How do I remove water under ceramic tiles after a leak?
ceramic tile image by Karin Lau from Fotolia.com
Water that has found its way underneath ceramic tiles after a leak can cause mould growth. If left alone to grow, the mould can become very dangerous, as mould spores can cause respiratory problems. Not only is it harmful to breath in, mould is also unattractive.
Water left to stand underneath ceramic tiles will eventually compromise the structure of the tile itself, causing it to crack or break.
Tap a rubber mallet on the head of a small chisel to remove the grout in the tile joints.
Place a wide putty knife under the ceramic tile, parallel to the floor. Use the rubber mallet to tap the head of the putty knife to pop the ceramic tile from its place. Repeat this procedure for all ceramic tiles with underlying water. Set all the ceramic tiles you removed to the side.
- Water that has found its way underneath ceramic tiles after a leak can cause mould growth.
- Tap a rubber mallet on the head of a small chisel to remove the grout in the tile joints.
Lay several thick towels down on top of the water area to soak up the moisture.
Chip away the old ceramic tile thin-set with the putty knife and mallet. You need a slightly smooth surface to replace the area with ceramic tile so they are even with the surrounding tile.
Locate the area where the water leaked out. Use caulking and plumber's putty to stop the leak from causing future damage.
Put on a filter mask to protect them from mould spores. If the water was underneath the tiles for a long period, you will need to remove any mould before you replace the ceramic tiles.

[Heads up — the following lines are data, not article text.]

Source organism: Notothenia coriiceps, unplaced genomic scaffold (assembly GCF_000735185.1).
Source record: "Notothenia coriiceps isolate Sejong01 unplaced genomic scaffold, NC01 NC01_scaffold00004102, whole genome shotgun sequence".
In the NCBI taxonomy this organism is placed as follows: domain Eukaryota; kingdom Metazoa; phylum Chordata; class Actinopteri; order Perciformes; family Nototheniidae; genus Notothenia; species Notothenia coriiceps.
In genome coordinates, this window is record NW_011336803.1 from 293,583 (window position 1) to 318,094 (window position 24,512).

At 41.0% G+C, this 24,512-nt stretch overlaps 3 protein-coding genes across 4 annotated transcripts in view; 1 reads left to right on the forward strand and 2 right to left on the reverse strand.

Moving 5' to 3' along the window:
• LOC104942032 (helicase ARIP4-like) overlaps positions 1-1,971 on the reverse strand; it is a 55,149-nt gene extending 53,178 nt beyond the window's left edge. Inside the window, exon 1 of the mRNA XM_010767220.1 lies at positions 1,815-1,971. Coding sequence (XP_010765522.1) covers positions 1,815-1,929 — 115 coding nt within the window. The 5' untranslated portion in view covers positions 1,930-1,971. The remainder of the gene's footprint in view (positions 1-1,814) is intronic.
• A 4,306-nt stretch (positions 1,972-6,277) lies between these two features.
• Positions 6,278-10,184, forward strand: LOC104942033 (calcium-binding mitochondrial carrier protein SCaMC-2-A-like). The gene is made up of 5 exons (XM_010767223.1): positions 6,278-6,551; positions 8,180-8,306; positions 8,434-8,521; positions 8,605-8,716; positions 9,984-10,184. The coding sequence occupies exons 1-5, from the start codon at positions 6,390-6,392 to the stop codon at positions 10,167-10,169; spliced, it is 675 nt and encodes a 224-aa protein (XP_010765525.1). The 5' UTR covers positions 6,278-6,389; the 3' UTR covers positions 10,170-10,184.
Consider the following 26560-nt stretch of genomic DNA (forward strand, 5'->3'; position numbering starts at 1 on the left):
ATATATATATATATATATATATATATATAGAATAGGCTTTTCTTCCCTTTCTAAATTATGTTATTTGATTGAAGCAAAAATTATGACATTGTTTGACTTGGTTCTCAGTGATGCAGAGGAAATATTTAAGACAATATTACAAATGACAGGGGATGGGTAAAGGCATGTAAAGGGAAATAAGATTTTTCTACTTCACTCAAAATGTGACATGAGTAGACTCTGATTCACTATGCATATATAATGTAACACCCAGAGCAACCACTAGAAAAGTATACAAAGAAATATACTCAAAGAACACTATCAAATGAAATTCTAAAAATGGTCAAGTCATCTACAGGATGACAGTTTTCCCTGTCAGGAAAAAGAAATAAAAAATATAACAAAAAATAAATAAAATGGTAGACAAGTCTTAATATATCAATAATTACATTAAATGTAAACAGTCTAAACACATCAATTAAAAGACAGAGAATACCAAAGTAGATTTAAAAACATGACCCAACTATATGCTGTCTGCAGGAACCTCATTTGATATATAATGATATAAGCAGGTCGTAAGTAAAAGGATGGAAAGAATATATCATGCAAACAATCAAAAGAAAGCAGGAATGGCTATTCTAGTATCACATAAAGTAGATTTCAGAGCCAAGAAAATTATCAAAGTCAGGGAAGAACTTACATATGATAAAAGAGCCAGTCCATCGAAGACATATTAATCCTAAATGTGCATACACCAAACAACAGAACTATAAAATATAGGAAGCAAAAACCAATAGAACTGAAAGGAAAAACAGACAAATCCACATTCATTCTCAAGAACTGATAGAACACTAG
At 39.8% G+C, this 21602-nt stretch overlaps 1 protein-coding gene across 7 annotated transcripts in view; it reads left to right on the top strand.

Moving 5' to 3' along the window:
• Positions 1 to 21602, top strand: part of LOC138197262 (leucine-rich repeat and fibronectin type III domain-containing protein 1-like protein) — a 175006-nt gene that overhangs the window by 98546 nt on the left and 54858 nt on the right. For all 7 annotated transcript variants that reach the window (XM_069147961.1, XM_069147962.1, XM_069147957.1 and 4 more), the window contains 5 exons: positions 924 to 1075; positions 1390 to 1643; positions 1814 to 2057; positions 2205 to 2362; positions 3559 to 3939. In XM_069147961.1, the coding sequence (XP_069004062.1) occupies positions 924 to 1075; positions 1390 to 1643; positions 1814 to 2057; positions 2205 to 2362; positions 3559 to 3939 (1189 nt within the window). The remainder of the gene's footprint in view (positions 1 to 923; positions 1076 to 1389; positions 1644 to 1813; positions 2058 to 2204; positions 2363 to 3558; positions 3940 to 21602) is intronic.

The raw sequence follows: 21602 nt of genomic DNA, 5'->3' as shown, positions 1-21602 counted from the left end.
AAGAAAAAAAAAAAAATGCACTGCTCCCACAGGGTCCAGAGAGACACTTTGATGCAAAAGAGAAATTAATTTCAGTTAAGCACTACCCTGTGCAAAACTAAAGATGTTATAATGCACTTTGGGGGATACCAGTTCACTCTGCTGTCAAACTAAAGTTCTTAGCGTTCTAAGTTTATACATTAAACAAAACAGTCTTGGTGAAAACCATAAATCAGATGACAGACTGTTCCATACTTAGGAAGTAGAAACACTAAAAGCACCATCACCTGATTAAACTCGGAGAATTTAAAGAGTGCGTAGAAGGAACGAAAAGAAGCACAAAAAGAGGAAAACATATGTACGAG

- Lay several thick towels down on top of the water area to soak up the moisture.
- Locate the area where the water leaked out.
Don a pair of rubber gloves to protect your skin from bleach. Pour 118 ml (1/2 cup) of bleach into a large container. Add 1.14 litres (1 quart) of water to the container, and place three to four drops of washiong up liquid in the solution. Stir with a wooden spoon so the mixture becomes soapy. Dip a scrub brush into the solution and allow the excess water to drip away. With small, circular motions, scrub away all mould growing in the area. Vacuum the area thoroughly with a wet shop vacuum. Ensure no mould particles are left behind to grow.
- Don a pair of rubber gloves to protect your skin from bleach.
- With small, circular motions, scrub away all mould growing in the area.
Mix thin-set tile mortar in a large container according to package directions. Apply a thin layer of thin-set onto the repaired area with the flat side of a metal trowel. Run the metal trowel over the layer of thin-set using the notched side. Place the old, undamaged or new replacement ceramic tiles on the thin-set mortar and wiggle to set in firmly. Insert a tile spacer around each piece of ceramic tile to create even joint spaces. Allow the thin-set to dry overnight.
Remove tile spacers and place premixed grout into a grout bag. Squeeze the grout in the joints of each ceramic tile. Smooth the grout lines with your finger. Allow the grout to set for 30 minutes. Wipe off excess grout on the ceramic tiles with a dampened cloth. Allow the grout to dry overnight.
- Mix thin-set tile mortar in a large container according to package directions.
- Smooth the grout lines with your finger.
Rachel Turner has been writing professionally since 2000, focusing on gardening and home improvement topics. Her articles have appeared online at SlowTravel and in publications such as the "Arkansas Gardeners," "One Step Ahead" and "Writers Now." Turner holds a Bachelor of Arts in English from Arkansas State University.